The earliest and most serious accusation against Von D is unproven — in 2008 when the artist was fired from the TV show “Miami Ink,” Ami James, her Jewish former employer, alleged that Von D left him a signed headshot on which she wrote, “Burn in hell, Jewbag.” TMZ reported that another “Miami Ink” employee witnessed the exchange, and that TLC, the network supporting “Miami Ink,” had experts run a handwriting test and concluded that there was a 99% chance it was written by Von D. TLC put out a statement that “insufficient evidence existed” to implicate Von D, and that artist fervently denied any connection to the photo. Von D released her makeup line with Sephora the same year.
Von D drew anti-Semitism accusations again when she dated motorcycle seller and public personality Jesse James on and off from 2010 to 2011, becoming engaged and then ending their engagement. Before and during this time, images of James dressed in Nazi garb and performing a Nazi salute were circulated in tabloids and on the internet. Though James’ lawyer claimed that the Nazi hat was a “a gag gift [from] his Jewish godfather,” and that James once “vacationed on a kibbutz,” both James and later Von D were both implicated.
Last year Von D, an outspoken vegan, posted a video to her Facebook promoting veganism by comparing the factory farming system to the mass murders of the Holocaust. Though, as Von D noted in her post, the film features a Holocaust survivor comparing his experiences to the meat industry to make a point about animal rights, Von D was accused by some of anti-Semitism. Others, including some commenters who identified as Jewish, found it inspiring.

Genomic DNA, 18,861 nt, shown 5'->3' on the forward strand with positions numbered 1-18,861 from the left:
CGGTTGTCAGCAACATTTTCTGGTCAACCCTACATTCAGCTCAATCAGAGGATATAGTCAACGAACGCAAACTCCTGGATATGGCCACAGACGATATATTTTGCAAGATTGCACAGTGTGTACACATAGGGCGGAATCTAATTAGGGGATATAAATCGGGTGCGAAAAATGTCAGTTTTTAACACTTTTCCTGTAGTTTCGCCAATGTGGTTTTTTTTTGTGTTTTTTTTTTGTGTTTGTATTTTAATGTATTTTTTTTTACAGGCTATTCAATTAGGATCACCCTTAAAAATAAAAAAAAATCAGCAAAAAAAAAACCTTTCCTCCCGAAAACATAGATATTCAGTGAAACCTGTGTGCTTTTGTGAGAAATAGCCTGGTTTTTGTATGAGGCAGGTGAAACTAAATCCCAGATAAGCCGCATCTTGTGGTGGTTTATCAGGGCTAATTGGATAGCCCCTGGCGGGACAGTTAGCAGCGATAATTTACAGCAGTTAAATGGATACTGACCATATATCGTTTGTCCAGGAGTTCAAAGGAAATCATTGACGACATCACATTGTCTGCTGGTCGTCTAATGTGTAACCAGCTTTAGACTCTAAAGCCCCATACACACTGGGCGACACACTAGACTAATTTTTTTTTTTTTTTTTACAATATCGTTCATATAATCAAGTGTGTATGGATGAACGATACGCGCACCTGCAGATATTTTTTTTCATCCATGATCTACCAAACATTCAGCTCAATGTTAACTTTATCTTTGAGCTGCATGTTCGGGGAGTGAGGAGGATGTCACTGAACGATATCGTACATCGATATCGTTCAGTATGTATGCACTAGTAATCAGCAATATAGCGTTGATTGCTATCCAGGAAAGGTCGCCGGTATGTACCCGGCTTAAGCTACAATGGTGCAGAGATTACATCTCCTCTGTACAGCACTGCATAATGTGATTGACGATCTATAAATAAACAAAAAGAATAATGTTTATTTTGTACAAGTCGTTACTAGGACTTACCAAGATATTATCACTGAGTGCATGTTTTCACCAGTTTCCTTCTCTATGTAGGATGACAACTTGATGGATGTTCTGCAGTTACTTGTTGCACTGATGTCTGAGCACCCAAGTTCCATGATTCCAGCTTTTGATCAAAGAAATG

In another murky example of her alleged anti-Semitism, Von D apparently developed a lipstick color called “Selektion,” a German word that is now considered taboo because Nazis used it to describe the process of selecting prisoners for death in concentration camps. This claim has proliferated in the underworld of beauty, on social media and blogs, but not on mainstream sites, though Von D’s own Twitter shows an image of the shade (seen above.) Photos of the “selektion” shade, which appears to have been renamed “beloved,” can also be seen on Instagram and Reddit.
Von D’s announcement that she will not vaccinate her child has resulted in some calls for boycott and speculation that her brand could be financially impacted. Von D clearly suffered no lasting negative effects after the anti-Semitism claims, so why this? Why now? Why vaccines but not a religious and ethnic minority? Certainly, Von D’s anti-vaxx stance is clear, while her anti-Semitism was only speculative. And Internet culture (not to mention culture culture) has shifted between the time Von D was accused of telling a Jew to “burn in hell” and today.
Some Jews see the recent criticism of Von D as a sign of hypocrisy — that people will hold celebrities and brands accountable, unless the issue involves Jews. There seems to be some truth to that. But any fury we feel — that a major influencer prospered in spite of significant unproven accusations against her — should also guide the way we look at accused sex criminals.
I wonder if the same Jews who think Kat Von D should have been scrapped for her alleged anti-Semitism also think alleged sexual harassers are having their reputations unfairly savaged and should not be tried in the court of public opinion.
Something to think about.
“Beautiful sabbath,” Von D captioned an Instagram post two days ago.
“Looking good!” a commenter wrote. “Be glad you didn’t die of polio.”
Jenny Singer is the deputy Lifestyle editor for the Forward. You can reach her at Singer@forward.com or on Twitter @jeanvaljenny